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post #1 of 24 Old 01-29-2007 Thread Starter
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Bilge Pumps

My boat has one bilge pump that is operated from the cockpit, just aft of where the helmsman would sit. It is a manual Whale Gusher 8. I want to add an electric with float switch. How do I go about sizing a bilge pump? My boat is a Pearson 28. Also, is it wise for it to be plumbed to use the same through hull fitting as the manual pump?
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post #2 of 24 Old 01-29-2007
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For size, go with the largest that will fit in the space you have for it. I would plumb it to a new thru-hull though. That way, heaven forbid, if you need to use both at once, you can.

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post #3 of 24 Old 01-29-2007
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If starting from scratch, I would install 2 electric pumps. For the first I would get a small pump with the smallest diameter hose fitting available. I would install this pump in the bottom of the bilge. This first pump will run anytime you get water in the bilge and with the small diameter hose you will get less backflow into the bilge when pump shuts-off and keep your bilge drier.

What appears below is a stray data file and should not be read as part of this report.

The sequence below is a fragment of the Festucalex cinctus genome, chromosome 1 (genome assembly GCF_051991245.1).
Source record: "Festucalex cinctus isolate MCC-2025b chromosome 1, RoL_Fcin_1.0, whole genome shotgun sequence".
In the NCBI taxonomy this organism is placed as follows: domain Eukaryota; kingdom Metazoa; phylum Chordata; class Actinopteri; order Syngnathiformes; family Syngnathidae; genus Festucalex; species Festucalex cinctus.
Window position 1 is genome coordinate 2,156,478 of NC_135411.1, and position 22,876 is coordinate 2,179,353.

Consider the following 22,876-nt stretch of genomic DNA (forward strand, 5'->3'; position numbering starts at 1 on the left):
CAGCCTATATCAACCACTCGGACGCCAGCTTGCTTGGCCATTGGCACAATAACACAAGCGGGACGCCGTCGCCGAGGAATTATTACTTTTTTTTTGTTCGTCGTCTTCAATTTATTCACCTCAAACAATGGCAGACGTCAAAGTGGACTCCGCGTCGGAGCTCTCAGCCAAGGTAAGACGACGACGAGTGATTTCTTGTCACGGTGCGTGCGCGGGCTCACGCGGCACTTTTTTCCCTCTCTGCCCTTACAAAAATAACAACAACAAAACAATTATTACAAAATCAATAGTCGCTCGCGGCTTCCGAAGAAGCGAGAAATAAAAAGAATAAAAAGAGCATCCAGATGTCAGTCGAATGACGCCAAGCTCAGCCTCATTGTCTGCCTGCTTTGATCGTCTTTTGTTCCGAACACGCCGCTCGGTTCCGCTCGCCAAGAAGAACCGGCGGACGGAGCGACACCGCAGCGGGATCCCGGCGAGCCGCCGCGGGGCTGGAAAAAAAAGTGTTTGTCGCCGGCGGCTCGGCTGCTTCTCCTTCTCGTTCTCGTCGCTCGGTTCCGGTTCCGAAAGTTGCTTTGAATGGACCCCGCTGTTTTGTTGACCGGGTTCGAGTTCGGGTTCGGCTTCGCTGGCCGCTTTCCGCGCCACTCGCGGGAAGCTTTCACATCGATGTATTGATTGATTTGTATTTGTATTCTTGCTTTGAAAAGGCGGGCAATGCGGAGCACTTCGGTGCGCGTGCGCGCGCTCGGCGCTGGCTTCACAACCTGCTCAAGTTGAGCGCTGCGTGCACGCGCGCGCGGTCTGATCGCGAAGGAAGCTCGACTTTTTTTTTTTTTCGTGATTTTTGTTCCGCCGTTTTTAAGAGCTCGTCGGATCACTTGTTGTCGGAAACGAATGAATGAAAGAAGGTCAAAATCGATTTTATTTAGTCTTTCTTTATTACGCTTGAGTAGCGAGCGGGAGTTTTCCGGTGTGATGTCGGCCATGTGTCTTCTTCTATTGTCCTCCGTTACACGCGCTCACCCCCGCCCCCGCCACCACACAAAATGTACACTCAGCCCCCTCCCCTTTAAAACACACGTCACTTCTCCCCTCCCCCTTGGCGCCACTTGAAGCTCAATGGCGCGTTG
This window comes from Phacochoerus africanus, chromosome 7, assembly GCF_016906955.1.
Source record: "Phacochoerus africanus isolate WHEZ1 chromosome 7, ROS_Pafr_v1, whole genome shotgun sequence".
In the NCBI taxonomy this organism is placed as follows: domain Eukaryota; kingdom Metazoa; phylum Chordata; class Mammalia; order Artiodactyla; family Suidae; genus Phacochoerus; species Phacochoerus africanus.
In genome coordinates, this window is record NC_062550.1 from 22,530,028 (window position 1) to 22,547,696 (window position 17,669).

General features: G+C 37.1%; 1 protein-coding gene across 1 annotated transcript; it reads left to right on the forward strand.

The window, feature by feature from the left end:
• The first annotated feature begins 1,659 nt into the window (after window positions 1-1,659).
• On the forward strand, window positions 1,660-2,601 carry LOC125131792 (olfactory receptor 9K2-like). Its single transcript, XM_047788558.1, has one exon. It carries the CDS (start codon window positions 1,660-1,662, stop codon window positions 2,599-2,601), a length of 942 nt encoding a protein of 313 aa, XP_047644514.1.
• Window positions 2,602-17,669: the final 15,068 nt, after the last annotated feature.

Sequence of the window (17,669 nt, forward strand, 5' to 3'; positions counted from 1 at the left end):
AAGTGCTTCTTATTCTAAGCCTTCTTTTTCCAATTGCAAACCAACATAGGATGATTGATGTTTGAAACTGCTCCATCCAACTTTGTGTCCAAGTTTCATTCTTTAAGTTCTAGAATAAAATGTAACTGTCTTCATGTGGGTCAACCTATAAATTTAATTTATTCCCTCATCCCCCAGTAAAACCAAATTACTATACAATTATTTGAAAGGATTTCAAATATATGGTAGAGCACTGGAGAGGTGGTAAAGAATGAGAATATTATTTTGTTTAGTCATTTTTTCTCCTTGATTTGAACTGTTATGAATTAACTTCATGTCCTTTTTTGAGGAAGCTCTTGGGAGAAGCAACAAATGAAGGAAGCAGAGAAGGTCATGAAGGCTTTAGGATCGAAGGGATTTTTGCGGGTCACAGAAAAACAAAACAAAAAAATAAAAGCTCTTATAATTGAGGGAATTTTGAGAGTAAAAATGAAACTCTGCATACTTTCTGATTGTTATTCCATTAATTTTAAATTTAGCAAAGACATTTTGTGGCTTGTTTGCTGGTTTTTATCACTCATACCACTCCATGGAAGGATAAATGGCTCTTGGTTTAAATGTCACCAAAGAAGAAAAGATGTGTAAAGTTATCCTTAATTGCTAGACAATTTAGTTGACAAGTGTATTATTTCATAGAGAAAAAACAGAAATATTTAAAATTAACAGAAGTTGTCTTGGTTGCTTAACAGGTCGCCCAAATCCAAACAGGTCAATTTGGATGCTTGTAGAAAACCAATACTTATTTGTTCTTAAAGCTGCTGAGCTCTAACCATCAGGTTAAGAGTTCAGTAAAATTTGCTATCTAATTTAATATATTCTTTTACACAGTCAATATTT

I would then install the largest pump that will fit, as PB suggested, on a stand or platform about mid way down into the bilge. This second pump will be available to do the true heavy lifting in case of major water intrusion. This is a method that has been suggested by a number of different authors, in a few publications. Seems to represent the best possible solution.

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post #4 of 24 Old 01-29-2007
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I'd second T34C's suggestion... since many boats have small, annoying leaks, and those need to be dealt with on a periodic basis... and then a larger, high volume one for emergencies.

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post #5 of 24 Old 01-29-2007